Where there’s a will, there’s a way

With tears in her eyes, Kathleen Kenna recalled the moment she said her final goodbyes to her husband. She believed she was experiencing her last moments on earth. In a brief moment of consciousness, she awoke from a coma to see her ravaged body surrounded by a forest of plastic tubes. Kathleen remembers feeling extremely cold and thinking, “I can’t leave my husband here alone.”

The photo,by Michael Abrams, appeared in Stars & Stripes, the official newspaper for US military forces overseas.

The quotes are from Brent E. Huffman’s story in the Berkeley graduate school of journalism’s newspaper.

And that’s Kathleen, buried under  all kinds of medical equipment, and surrounded by members of the military 86th Aeromedical Airlift Squadron in Ramstein, Germany, not long after she was terribly injured on September 12.

She was covering the war in Afghanistan for the Toronto Star when a van she was traveling in with three other people, including her husband Hadi Dadashian, was attacked.

A grenade was lobbed through an open window of the vehicle. The grenade rolled under Kathleen’s seat and exploded underneath her. Shrapnel from the blast lacerated her body, ” says Huffman.

I met Kathleen when I was a copy editor with the Scarborough edition of the Toronto Star’s Metrospan newspaper group. She moved on to become a full-time Star reporter and, later, Washington Bureau chief.

 But it didn’t end there. after being injured in the roadside attack, she went on to study at San Francisco State University between 2005 and 2000, Graduating in 2008 and gaining a masters in rehabilitation counseling.

She eventually became deeply involved in helping people who’ve suffered traumatic wounds deal psychologically with their injuries.

I was, and still am, one of the people she helped after I went through a quadruple coronary bypass and a stroke, which caused severe cognitive and visual problems.

In the Star Kathleen writes >>>

I was near-suicidal for some time because of pain and disability, so offered a simple daily prayer to hang on: One. Small. Thing.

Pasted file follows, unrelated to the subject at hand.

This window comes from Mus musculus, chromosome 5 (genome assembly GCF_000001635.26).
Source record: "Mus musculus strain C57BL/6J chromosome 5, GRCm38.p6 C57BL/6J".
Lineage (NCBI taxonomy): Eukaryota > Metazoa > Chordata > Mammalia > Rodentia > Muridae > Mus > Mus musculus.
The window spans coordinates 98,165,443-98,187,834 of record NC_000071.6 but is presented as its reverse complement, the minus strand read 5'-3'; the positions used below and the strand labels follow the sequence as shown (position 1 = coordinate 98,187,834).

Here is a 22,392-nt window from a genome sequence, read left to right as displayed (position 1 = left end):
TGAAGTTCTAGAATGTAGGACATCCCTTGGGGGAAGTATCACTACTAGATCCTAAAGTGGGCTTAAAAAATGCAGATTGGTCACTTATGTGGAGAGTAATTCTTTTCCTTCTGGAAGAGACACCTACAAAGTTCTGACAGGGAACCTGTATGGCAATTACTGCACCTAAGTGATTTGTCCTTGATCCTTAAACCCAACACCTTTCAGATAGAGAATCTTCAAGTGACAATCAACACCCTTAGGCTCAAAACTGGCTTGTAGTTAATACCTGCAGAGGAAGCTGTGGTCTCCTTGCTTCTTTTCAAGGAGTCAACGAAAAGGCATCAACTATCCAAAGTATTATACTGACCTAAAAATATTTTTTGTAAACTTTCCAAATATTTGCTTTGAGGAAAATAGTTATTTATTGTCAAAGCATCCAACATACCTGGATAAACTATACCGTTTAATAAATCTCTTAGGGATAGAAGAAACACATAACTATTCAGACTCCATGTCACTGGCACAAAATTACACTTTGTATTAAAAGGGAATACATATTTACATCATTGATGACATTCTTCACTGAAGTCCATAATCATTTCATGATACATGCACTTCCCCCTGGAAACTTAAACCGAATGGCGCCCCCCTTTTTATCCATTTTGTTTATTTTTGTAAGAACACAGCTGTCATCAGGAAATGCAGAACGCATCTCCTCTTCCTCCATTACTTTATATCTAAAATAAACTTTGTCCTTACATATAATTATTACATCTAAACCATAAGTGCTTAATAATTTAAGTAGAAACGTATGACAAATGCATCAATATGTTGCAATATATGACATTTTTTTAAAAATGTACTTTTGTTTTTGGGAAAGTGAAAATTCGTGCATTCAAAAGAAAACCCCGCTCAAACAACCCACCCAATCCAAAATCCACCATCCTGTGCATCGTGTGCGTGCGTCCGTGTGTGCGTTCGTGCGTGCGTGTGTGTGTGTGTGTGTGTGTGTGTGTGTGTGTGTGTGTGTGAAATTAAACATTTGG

In hospital for months, I repeated these words every day, forcing myself to concentrate on one small thing that made life worth living: blue sky appearing through a window high above the bed; Hadi’s sweet face every morning in hospital; my mom and siblings taking turns at my side, from Germany to Canada; the nurse who wept, yanking 100 metal staples from skin grafts.

This practice continued through recovery and only grew as I regained mobility. I celebrated each victory through two years of rehabilitation with such positive affirmations. I learned to walk again with three words: Healthy. Strong. Calm. I assign a word to each step, over and over.

I switch the word order for new challenges. Ten years later, daily gratitude — sometimes in the form of a gratitude blog, to help others suffering from trauma — keeps despair at bay.

Strong faith in God has kept me optimistic. Although I was at the edge of the abyss for years after the attack, it was never so dark that I would fall deliberately. Faith and love gave me the resilience to adjust to disability, job loss and more in the past decade.

“You don’t look disabled.”

This is the most common reaction since my final surgery in 2003, as I moved from anger to adjusting to loss of mobility. I wear a custom-made leg brace, but few see it because I stopped wearing dresses. It took years to accept the disfigurement, scarring and visible shrapnel embedded from torso to ankles. Longer still to accept disability and the loss of independence.

However, I’ve learned to deal with chronic pain, and some days can be grateful for its constant reminder that I can move. And I have found my second career — rehabilitation counselling, working with people with disabilities.

Disability barred me from returning to my Star bureau in India (I needed regular medical care then) so I left journalism — my dream career since childhood. I returned to school to study language, psychology and disability. I needed this: traumatic brain injury (TBI) had affected my speech and cognition and I wanted to be sure of recovery.

Also, I wanted to give back to those who had helped me.

At San Francisco State University’s graduate program in rehabilitation counselling she wrote recently continuing, “I devoted my research and training to helping Iraq and Afghanistan war vets. I later persuaded the department of veterans affairs (VA) to let me join its experts in postgraduate, clinical training in treating TBI and PTSD (post-traumatic stress disorder). I graduated with honours, proving that the brain can heal, after near-death.

Jon Newton – myblogdammit